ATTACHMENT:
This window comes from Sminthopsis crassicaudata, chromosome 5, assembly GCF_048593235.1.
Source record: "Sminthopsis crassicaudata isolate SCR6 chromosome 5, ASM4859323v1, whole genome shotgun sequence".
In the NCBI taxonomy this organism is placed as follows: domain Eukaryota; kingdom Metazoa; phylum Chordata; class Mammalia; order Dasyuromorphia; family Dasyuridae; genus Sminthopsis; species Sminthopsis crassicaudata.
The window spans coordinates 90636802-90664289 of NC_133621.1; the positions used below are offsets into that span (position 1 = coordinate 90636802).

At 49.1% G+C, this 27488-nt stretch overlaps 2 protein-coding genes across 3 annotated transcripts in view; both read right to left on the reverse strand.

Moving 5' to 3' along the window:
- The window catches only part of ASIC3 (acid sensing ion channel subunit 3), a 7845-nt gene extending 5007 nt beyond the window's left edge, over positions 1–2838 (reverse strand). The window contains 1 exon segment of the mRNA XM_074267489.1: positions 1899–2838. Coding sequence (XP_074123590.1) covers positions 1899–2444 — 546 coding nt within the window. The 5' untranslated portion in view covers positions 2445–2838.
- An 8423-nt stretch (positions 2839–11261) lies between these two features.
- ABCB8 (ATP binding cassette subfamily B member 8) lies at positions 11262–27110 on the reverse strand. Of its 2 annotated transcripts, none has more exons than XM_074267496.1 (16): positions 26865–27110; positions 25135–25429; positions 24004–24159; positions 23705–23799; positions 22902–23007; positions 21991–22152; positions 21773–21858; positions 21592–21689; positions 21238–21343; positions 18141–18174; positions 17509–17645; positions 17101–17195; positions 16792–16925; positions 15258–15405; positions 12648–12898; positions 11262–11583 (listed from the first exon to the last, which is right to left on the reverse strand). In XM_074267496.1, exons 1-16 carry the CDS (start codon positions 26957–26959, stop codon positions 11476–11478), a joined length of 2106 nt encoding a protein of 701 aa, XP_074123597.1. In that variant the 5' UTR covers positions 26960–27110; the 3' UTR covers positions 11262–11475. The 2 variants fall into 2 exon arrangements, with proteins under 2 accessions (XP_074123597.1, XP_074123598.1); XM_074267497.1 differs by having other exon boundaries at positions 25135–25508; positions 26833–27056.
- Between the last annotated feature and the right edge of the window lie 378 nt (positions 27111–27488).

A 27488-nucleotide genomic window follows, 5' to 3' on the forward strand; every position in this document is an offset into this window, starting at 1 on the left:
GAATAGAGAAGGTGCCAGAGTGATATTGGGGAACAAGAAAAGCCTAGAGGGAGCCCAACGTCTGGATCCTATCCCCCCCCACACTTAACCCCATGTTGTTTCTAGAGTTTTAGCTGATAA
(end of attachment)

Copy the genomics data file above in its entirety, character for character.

This window comes from Sminthopsis crassicaudata, chromosome 5, assembly GCF_048593235.1.
Source record: "Sminthopsis crassicaudata isolate SCR6 chromosome 5, ASM4859323v1, whole genome shotgun sequence".
In the NCBI taxonomy this organism is placed as follows: domain Eukaryota; kingdom Metazoa; phylum Chordata; class Mammalia; order Dasyuromorphia; family Dasyuridae; genus Sminthopsis; species Sminthopsis crassicaudata.
The window spans coordinates 90636802-90664289 of NC_133621.1; the positions used below are offsets into that span (position 1 = coordinate 90636802).

At 49.1% G+C, this 27488-nt stretch overlaps 2 protein-coding genes across 3 annotated transcripts in view; both read right to left on the reverse strand.

Moving 5' to 3' along the window:
- The window catches only part of ASIC3 (acid sensing ion channel subunit 3), a 7845-nt gene extending 5007 nt beyond the window's left edge, over positions 1–2838 (reverse strand). The window contains 1 exon segment of the mRNA XM_074267489.1: positions 1899–2838. Coding sequence (XP_074123590.1) covers positions 1899–2444 — 546 coding nt within the window. The 5' untranslated portion in view covers positions 2445–2838.
- An 8423-nt stretch (positions 2839–11261) lies between these two features.
- ABCB8 (ATP binding cassette subfamily B member 8) lies at positions 11262–27110 on the reverse strand. Of its 2 annotated transcripts, none has more exons than XM_074267496.1 (16): positions 26865–27110; positions 25135–25429; positions 24004–24159; positions 23705–23799; positions 22902–23007; positions 21991–22152; positions 21773–21858; positions 21592–21689; positions 21238–21343; positions 18141–18174; positions 17509–17645; positions 17101–17195; positions 16792–16925; positions 15258–15405; positions 12648–12898; positions 11262–11583 (listed from the first exon to the last, which is right to left on the reverse strand). In XM_074267496.1, exons 1-16 carry the CDS (start codon positions 26957–26959, stop codon positions 11476–11478), a joined length of 2106 nt encoding a protein of 701 aa, XP_074123597.1. In that variant the 5' UTR covers positions 26960–27110; the 3' UTR covers positions 11262–11475. The 2 variants fall into 2 exon arrangements, with proteins under 2 accessions (XP_074123597.1, XP_074123598.1); XM_074267497.1 differs by having other exon boundaries at positions 25135–25508; positions 26833–27056.
- Between the last annotated feature and the right edge of the window lie 378 nt (positions 27111–27488).

A 27488-nucleotide genomic window follows, 5' to 3' on the forward strand; every position in this document is an offset into this window, starting at 1 on the left:
GAATAGAGAAGGTGCCAGAGTGATATTGGGGAACAAGAAAAGCCTAGAGGGAGCCCAACGTCTGGATCCTATCCCCCCCCACACTTAACCCCATGTTGTTTCTAGAGTTTTAGCTGATAA